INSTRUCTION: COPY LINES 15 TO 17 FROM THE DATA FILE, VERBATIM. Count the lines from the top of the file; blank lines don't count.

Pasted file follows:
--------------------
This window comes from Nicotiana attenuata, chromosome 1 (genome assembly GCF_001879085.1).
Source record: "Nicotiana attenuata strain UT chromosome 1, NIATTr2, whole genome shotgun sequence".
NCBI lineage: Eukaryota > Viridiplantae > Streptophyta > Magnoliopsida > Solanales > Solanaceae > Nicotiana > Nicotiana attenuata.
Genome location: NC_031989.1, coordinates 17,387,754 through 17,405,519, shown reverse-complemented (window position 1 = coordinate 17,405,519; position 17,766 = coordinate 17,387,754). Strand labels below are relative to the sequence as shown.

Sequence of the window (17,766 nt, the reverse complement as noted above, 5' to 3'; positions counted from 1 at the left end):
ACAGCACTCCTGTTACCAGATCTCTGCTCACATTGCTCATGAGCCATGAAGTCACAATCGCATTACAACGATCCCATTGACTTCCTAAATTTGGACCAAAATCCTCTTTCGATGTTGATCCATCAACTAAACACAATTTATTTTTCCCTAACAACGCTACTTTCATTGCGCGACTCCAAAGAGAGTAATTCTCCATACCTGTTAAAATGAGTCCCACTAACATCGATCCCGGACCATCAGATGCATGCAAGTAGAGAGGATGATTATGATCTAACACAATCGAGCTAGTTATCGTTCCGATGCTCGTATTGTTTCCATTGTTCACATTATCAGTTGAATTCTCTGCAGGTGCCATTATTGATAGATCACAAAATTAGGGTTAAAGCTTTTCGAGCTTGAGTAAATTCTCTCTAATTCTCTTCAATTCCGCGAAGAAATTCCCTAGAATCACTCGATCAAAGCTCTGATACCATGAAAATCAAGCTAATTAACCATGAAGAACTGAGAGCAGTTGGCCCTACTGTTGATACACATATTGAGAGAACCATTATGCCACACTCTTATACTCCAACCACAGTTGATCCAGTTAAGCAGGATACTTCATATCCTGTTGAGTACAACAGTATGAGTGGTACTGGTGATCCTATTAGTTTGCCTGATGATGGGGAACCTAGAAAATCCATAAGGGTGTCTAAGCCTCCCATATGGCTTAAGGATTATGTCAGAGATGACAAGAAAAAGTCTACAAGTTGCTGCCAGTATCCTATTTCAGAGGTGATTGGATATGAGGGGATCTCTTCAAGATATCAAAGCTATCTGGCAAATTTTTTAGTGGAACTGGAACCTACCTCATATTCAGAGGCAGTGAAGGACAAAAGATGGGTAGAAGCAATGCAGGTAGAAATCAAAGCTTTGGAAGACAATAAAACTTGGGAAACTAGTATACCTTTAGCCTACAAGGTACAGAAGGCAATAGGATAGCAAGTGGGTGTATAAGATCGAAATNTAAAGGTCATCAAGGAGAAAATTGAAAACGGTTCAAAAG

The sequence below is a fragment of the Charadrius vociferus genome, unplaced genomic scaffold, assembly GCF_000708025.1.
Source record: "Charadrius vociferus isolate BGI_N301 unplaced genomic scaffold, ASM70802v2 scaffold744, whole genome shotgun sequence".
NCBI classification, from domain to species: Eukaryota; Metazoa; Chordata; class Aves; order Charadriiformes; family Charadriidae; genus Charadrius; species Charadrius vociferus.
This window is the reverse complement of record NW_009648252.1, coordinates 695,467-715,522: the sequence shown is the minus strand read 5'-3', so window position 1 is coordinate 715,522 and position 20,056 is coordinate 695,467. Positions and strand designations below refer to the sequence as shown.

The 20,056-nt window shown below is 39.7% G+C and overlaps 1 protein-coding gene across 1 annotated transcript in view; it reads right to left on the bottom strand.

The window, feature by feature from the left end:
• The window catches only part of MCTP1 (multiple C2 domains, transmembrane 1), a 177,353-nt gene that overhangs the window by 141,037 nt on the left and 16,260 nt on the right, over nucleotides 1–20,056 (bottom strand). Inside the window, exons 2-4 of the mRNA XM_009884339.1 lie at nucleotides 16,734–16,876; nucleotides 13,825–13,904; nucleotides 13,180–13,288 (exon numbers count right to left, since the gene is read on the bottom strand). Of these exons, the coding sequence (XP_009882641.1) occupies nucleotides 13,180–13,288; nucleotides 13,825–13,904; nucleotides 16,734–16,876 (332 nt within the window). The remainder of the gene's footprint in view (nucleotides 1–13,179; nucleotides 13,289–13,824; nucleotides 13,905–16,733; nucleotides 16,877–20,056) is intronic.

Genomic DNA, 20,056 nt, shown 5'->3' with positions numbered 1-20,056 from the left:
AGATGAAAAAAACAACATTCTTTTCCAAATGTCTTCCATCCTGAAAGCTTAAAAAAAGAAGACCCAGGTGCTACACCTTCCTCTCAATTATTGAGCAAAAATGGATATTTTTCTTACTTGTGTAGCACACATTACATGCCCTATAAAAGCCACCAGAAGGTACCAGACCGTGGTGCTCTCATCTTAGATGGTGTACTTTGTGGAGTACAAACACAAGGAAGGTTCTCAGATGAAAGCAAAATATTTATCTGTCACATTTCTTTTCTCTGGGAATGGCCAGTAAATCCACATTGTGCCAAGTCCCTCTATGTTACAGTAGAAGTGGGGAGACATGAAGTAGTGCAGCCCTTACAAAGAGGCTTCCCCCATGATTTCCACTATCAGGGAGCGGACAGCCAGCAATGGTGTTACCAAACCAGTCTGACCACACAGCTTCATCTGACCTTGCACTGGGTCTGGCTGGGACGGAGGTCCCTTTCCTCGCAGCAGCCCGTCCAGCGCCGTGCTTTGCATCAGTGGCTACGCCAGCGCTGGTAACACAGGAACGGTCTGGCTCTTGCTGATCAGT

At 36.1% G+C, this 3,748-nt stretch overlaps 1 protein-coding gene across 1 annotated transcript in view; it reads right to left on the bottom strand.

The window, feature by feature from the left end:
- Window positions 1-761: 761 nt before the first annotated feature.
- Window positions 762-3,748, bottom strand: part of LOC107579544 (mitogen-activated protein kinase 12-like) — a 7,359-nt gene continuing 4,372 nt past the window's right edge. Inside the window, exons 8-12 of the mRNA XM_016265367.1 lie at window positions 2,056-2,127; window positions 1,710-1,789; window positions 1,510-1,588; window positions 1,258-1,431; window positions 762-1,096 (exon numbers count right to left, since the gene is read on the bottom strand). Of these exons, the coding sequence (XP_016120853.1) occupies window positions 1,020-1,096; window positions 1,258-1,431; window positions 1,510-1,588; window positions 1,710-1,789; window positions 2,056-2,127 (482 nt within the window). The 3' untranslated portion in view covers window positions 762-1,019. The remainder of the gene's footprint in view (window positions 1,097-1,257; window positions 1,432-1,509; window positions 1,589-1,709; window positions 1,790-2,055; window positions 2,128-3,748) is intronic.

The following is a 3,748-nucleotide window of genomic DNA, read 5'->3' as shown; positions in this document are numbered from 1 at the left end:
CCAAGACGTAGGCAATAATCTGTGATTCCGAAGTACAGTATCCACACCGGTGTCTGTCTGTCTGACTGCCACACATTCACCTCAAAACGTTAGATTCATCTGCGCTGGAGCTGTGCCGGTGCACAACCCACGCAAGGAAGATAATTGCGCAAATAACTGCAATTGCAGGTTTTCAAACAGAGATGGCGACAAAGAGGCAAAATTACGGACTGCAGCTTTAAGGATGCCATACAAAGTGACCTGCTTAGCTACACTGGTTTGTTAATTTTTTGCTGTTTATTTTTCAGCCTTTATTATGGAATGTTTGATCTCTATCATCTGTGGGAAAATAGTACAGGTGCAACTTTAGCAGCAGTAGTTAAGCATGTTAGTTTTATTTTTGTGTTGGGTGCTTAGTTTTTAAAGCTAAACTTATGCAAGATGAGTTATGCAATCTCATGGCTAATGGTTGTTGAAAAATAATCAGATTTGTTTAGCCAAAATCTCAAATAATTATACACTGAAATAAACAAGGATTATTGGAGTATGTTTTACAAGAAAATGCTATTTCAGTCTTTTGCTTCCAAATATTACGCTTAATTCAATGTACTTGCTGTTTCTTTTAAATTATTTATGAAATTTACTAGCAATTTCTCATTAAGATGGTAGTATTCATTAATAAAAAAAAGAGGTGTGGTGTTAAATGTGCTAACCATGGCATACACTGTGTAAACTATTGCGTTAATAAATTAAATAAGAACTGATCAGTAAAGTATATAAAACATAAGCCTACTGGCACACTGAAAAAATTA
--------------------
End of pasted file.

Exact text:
AGATGAAAAAAACAACATTCTTTTCCAAATGTCTTCCATCCTGAAAGCTTAAAAAAAGAAGACCCAGGTGCTACACCTTCCTCTCAATTATTGAGCAAAAATGGATATTTTTCTTACTTGTGTAGCACACATTACATGCCCTATAAAAGCCACCAGAAGGTACCAGACCGTGGTGCTCTCATCTTAGATGGTGTACTTTGTGGAGTACAAACACAAGGAAGGTTCTCAGATGAAAGCAAAATATTTATCTGTCACATTTCTTTTCTCTGGGAATGGCCAGTAAATCCACATTGTGCCAAGTCCCTCTATGTTACAGTAGAAGTGGGGAGACATGAAGTAGTGCAGCCCTTACAAAGAGGCTTCCCCCATGATTTCCACTATCAGGGAGCGGACAGCCAGCAATGGTGTTACCAAACCAGTCTGACCACACAGCTTCATCTGACCTTGCACTGGGTCTGGCTGGGACGGAGGTCCCTTTCCTCGCAGCAGCCCGTCCAGCGCCGTGCTTTGCATCAGTGGCTACGCCAGCGCTGGTAACACAGGAACGGTCTGGCTCTTGCTGATCAGT

At 36.1% G+C, this 3,748-nt stretch overlaps 1 protein-coding gene across 1 annotated transcript in view; it reads right to left on the bottom strand.

The window, feature by feature from the left end: